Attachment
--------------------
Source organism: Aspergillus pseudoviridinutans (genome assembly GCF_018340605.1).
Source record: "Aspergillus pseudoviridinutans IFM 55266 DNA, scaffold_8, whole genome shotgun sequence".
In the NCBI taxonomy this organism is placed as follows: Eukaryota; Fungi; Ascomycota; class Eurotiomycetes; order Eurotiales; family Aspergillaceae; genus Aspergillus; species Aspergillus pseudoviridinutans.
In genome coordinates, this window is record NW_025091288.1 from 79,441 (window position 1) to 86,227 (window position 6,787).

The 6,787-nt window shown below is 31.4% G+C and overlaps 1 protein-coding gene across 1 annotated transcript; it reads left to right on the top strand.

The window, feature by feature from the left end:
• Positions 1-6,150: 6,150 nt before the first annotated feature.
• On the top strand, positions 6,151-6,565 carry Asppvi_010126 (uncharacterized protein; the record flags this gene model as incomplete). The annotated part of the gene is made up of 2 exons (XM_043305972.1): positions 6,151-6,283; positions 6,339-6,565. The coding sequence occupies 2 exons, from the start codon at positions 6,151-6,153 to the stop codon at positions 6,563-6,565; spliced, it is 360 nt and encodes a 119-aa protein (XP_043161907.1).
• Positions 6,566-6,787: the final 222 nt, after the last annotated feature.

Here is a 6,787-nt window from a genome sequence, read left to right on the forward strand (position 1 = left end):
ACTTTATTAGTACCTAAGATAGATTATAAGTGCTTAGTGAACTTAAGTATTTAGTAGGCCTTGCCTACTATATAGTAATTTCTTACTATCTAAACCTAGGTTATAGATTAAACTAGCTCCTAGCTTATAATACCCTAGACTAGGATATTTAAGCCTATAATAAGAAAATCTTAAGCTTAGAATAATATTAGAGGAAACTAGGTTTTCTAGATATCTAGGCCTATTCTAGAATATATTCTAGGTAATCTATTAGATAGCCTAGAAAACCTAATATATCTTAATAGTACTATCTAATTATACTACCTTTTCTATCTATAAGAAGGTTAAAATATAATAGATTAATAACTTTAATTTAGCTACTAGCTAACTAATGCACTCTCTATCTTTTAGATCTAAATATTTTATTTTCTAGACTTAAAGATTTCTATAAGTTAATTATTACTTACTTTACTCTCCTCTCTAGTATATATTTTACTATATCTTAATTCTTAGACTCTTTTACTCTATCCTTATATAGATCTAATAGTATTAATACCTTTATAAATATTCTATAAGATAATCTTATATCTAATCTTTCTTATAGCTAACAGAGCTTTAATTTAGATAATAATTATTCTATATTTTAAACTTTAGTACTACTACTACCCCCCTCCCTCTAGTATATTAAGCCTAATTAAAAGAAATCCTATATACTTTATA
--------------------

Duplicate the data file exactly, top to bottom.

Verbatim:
Source organism: Aspergillus pseudoviridinutans (genome assembly GCF_018340605.1).
Source record: "Aspergillus pseudoviridinutans IFM 55266 DNA, scaffold_8, whole genome shotgun sequence".
In the NCBI taxonomy this organism is placed as follows: Eukaryota; Fungi; Ascomycota; class Eurotiomycetes; order Eurotiales; family Aspergillaceae; genus Aspergillus; species Aspergillus pseudoviridinutans.
In genome coordinates, this window is record NW_025091288.1 from 79,441 (window position 1) to 86,227 (window position 6,787).

The 6,787-nt window shown below is 31.4% G+C and overlaps 1 protein-coding gene across 1 annotated transcript; it reads left to right on the top strand.

The window, feature by feature from the left end:
• Positions 1-6,150: 6,150 nt before the first annotated feature.
• On the top strand, positions 6,151-6,565 carry Asppvi_010126 (uncharacterized protein; the record flags this gene model as incomplete). The annotated part of the gene is made up of 2 exons (XM_043305972.1): positions 6,151-6,283; positions 6,339-6,565. The coding sequence occupies 2 exons, from the start codon at positions 6,151-6,153 to the stop codon at positions 6,563-6,565; spliced, it is 360 nt and encodes a 119-aa protein (XP_043161907.1).
• Positions 6,566-6,787: the final 222 nt, after the last annotated feature.

Here is a 6,787-nt window from a genome sequence, read left to right on the forward strand (position 1 = left end):
ACTTTATTAGTACCTAAGATAGATTATAAGTGCTTAGTGAACTTAAGTATTTAGTAGGCCTTGCCTACTATATAGTAATTTCTTACTATCTAAACCTAGGTTATAGATTAAACTAGCTCCTAGCTTATAATACCCTAGACTAGGATATTTAAGCCTATAATAAGAAAATCTTAAGCTTAGAATAATATTAGAGGAAACTAGGTTTTCTAGATATCTAGGCCTATTCTAGAATATATTCTAGGTAATCTATTAGATAGCCTAGAAAACCTAATATATCTTAATAGTACTATCTAATTATACTACCTTTTCTATCTATAAGAAGGTTAAAATATAATAGATTAATAACTTTAATTTAGCTACTAGCTAACTAATGCACTCTCTATCTTTTAGATCTAAATATTTTATTTTCTAGACTTAAAGATTTCTATAAGTTAATTATTACTTACTTTACTCTCCTCTCTAGTATATATTTTACTATATCTTAATTCTTAGACTCTTTTACTCTATCCTTATATAGATCTAATAGTATTAATACCTTTATAAATATTCTATAAGATAATCTTATATCTAATCTTTCTTATAGCTAACAGAGCTTTAATTTAGATAATAATTATTCTATATTTTAAACTTTAGTACTACTACTACCCCCCTCCCTCTAGTATATTAAGCCTAATTAAAAGAAATCCTATATACTTTATA